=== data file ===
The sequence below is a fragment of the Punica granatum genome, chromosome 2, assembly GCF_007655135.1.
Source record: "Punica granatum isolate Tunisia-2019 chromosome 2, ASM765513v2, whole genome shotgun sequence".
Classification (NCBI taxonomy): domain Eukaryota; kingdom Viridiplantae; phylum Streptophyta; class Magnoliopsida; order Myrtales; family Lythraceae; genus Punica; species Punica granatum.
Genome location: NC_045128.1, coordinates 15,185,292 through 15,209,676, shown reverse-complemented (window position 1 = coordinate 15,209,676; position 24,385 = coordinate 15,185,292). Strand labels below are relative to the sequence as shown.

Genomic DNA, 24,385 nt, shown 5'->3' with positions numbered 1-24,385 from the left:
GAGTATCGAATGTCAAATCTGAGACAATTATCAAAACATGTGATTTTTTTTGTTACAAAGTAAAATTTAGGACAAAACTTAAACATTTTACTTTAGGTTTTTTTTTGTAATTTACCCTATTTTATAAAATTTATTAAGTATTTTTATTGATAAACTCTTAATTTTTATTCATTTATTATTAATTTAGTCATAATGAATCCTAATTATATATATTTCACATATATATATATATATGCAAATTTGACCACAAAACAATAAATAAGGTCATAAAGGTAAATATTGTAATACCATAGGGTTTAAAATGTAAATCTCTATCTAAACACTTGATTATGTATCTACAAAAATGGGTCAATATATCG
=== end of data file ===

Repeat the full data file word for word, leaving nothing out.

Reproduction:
The sequence below is a fragment of the Punica granatum genome, chromosome 2, assembly GCF_007655135.1.
Source record: "Punica granatum isolate Tunisia-2019 chromosome 2, ASM765513v2, whole genome shotgun sequence".
Classification (NCBI taxonomy): domain Eukaryota; kingdom Viridiplantae; phylum Streptophyta; class Magnoliopsida; order Myrtales; family Lythraceae; genus Punica; species Punica granatum.
Genome location: NC_045128.1, coordinates 15,185,292 through 15,209,676, shown reverse-complemented (window position 1 = coordinate 15,209,676; position 24,385 = coordinate 15,185,292). Strand labels below are relative to the sequence as shown.

Genomic DNA, 24,385 nt, shown 5'->3' with positions numbered 1-24,385 from the left:
GAGTATCGAATGTCAAATCTGAGACAATTATCAAAACATGTGATTTTTTTTGTTACAAAGTAAAATTTAGGACAAAACTTAAACATTTTACTTTAGGTTTTTTTTTGTAATTTACCCTATTTTATAAAATTTATTAAGTATTTTTATTGATAAACTCTTAATTTTTATTCATTTATTATTAATTTAGTCATAATGAATCCTAATTATATATATTTCACATATATATATATATATGCAAATTTGACCACAAAACAATAAATAAGGTCATAAAGGTAAATATTGTAATACCATAGGGTTTAAAATGTAAATCTCTATCTAAACACTTGATTATGTATCTACAAAAATGGGTCAATATATCG